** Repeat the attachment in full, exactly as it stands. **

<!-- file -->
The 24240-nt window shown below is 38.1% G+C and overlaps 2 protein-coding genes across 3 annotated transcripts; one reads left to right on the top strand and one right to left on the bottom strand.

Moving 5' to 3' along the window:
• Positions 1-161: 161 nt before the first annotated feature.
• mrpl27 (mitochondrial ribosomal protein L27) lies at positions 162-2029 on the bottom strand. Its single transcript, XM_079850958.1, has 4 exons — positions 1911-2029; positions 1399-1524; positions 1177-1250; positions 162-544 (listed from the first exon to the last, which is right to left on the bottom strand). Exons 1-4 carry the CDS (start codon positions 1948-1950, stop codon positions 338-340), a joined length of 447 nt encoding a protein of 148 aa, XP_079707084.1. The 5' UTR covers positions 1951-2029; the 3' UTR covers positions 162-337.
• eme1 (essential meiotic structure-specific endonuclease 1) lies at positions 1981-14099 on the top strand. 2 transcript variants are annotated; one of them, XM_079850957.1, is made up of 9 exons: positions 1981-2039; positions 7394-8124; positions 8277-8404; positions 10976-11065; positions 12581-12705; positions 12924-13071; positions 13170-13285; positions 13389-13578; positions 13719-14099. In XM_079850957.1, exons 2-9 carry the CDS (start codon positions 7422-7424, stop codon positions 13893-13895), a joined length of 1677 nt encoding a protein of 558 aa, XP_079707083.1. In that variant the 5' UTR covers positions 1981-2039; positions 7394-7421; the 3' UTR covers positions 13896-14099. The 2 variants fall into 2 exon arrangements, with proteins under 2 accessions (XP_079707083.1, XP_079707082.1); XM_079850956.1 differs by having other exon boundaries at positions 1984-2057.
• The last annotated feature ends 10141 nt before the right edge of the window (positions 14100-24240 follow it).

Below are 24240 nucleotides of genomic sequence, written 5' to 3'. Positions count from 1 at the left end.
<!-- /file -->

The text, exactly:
The 24240-nt window shown below is 38.1% G+C and overlaps 2 protein-coding genes across 3 annotated transcripts; one reads left to right on the top strand and one right to left on the bottom strand.

Moving 5' to 3' along the window:
• Positions 1-161: 161 nt before the first annotated feature.
• mrpl27 (mitochondrial ribosomal protein L27) lies at positions 162-2029 on the bottom strand. Its single transcript, XM_079850958.1, has 4 exons — positions 1911-2029; positions 1399-1524; positions 1177-1250; positions 162-544 (listed from the first exon to the last, which is right to left on the bottom strand). Exons 1-4 carry the CDS (start codon positions 1948-1950, stop codon positions 338-340), a joined length of 447 nt encoding a protein of 148 aa, XP_079707084.1. The 5' UTR covers positions 1951-2029; the 3' UTR covers positions 162-337.
• eme1 (essential meiotic structure-specific endonuclease 1) lies at positions 1981-14099 on the top strand. 2 transcript variants are annotated; one of them, XM_079850957.1, is made up of 9 exons: positions 1981-2039; positions 7394-8124; positions 8277-8404; positions 10976-11065; positions 12581-12705; positions 12924-13071; positions 13170-13285; positions 13389-13578; positions 13719-14099. In XM_079850957.1, exons 2-9 carry the CDS (start codon positions 7422-7424, stop codon positions 13893-13895), a joined length of 1677 nt encoding a protein of 558 aa, XP_079707083.1. In that variant the 5' UTR covers positions 1981-2039; positions 7394-7421; the 3' UTR covers positions 13896-14099. The 2 variants fall into 2 exon arrangements, with proteins under 2 accessions (XP_079707083.1, XP_079707082.1); XM_079850956.1 differs by having other exon boundaries at positions 1984-2057.
• The last annotated feature ends 10141 nt before the right edge of the window (positions 14100-24240 follow it).

Below are 24240 nucleotides of genomic sequence, written 5' to 3'. Positions count from 1 at the left end.